Debra Levin

Photo credit: The Center for Health Design

The Center for Health Design has been deep in strategic planning for the past nine months. Because of that, we’ve spent a great deal of time exploring the current state of the healthcare design industry to better understand the role we can play over the next decade in continuing to push for innovation.

Innovation is one of those words that gets thrown around easily. Everyone wants to be innovative and knows when they see innovation, but getting there is far more complex.

It requires not only seeing an area where change needs to happen but also challenging existing belief systems, standards, and solutions. That takes work.

Advances in healthcare design

Looking back, the industry can be proud of the advances in healthcare design that we’ve envisioned, cultivated, and launched into new baseline expectations. When I started in this industry 34 years ago, it wasn’t uncommon to see two to four patients in a room.

Today, you’d be hard-pressed to find a new hospital design without single-patient rooms and ample space for family and care teams. We’ve also watched healthcare environments become much less institutional as well as focus on family engagement in the care circle and providing thoughtful spaces for them.

And yet, as things have changed in the last quarter century, at the core, much has stayed the same. A patient room circa 2000 would share a very close resemblance to the patient rooms we are designing today.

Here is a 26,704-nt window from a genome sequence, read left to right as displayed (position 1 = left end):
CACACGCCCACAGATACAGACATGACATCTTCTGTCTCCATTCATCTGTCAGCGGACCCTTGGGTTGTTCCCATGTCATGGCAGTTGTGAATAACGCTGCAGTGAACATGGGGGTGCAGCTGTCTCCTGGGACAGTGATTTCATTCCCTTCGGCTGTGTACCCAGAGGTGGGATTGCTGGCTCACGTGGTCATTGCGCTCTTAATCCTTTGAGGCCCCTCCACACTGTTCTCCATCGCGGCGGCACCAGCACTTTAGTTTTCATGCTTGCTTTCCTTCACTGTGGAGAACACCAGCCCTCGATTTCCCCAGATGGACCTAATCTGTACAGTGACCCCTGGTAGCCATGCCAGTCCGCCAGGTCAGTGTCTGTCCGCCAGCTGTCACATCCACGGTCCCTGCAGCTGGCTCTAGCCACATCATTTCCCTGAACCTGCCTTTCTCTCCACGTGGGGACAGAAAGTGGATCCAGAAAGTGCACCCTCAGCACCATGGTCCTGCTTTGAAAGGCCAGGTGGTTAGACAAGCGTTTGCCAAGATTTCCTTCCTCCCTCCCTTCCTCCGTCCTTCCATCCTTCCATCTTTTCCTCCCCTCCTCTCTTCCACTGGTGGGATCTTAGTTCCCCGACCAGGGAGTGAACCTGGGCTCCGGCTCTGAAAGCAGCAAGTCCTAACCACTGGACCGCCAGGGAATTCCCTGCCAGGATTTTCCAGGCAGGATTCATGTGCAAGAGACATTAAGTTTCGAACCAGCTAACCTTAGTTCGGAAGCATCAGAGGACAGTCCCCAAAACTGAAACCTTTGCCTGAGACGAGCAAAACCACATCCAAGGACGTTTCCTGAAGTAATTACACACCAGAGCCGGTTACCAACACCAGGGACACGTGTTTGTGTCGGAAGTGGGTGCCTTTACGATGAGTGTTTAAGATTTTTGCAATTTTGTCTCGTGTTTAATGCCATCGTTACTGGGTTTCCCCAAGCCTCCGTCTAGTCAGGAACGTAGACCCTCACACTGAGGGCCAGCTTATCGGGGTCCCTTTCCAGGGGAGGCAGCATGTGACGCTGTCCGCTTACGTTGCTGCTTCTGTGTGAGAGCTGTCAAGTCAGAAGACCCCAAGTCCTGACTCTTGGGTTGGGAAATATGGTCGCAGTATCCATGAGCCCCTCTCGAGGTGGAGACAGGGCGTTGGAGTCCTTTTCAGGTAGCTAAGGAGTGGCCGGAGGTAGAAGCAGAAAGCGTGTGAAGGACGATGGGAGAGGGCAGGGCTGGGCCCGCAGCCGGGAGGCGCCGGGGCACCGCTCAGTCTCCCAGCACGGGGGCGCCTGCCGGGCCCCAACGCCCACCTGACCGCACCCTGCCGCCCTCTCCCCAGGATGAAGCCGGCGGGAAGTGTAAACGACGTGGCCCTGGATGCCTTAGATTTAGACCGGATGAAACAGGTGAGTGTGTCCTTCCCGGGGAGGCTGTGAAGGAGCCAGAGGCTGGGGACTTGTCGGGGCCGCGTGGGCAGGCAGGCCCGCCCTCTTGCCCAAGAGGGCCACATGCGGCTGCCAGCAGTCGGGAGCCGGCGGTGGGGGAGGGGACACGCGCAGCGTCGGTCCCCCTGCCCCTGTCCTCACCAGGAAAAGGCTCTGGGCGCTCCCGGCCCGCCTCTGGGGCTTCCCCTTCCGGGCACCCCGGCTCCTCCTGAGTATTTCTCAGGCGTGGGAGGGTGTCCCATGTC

Still, we know that many other influences such as new technologies, an aging population, and cost containment will reshape the healthcare system, and with those shifts comes a generational opportunity to change the healthcare spaces where care happens.

Fostering deeper collaboration in healthcare design

So how do we, on the design side, continue to push for innovation? One pathway is through dialogue. For innovation to stick, it must create value and align with strategy. The Center has long advocated for design teams to be at the table as early as possible when a new project is envisioned; it’s hard to support a strategy you’re unaware of.

The design community must also push to find ways to forge deeper and ongoing relationships with healthcare leaders. The Center has created a few collegial networks over the years to help facilitate this: the Pebble Project initiative, which brings together the design and healthcare communities to incubate and accelerate design innovation.

More recently, the Environment Networks help build bridges by bringing together diverse stakeholders to focus on practical problem-solving of current issues and thoughtful exploration of future solutions.

But these are tiny drops of water in a vast ocean. Project teams need to spend more time where clients are, hearing their pain points and better understanding the fundamental changes that will shape their future.

Local, regional, and national organizations like Women in Healthcare, the American College of Healthcare Executives, and hospital boards can help foster dialogue and inform industry professionals on where they can learn, contribute, and share.

And The Center will continue to find ways to keep these conversations going, as well, sharing what we learn and the implications for the healthcare design community in the hopes that it might spark some new solutions in your work.

And we’d love to hear the ways you’ve successfully engaged in meaningful conversations with the healthcare community and new directions it may have sent you in. Please reach out and share your stories and successes.

Debra Levin is president and CEO of The Center for Health Design. She can be reached at dlevin@healthdesign.org.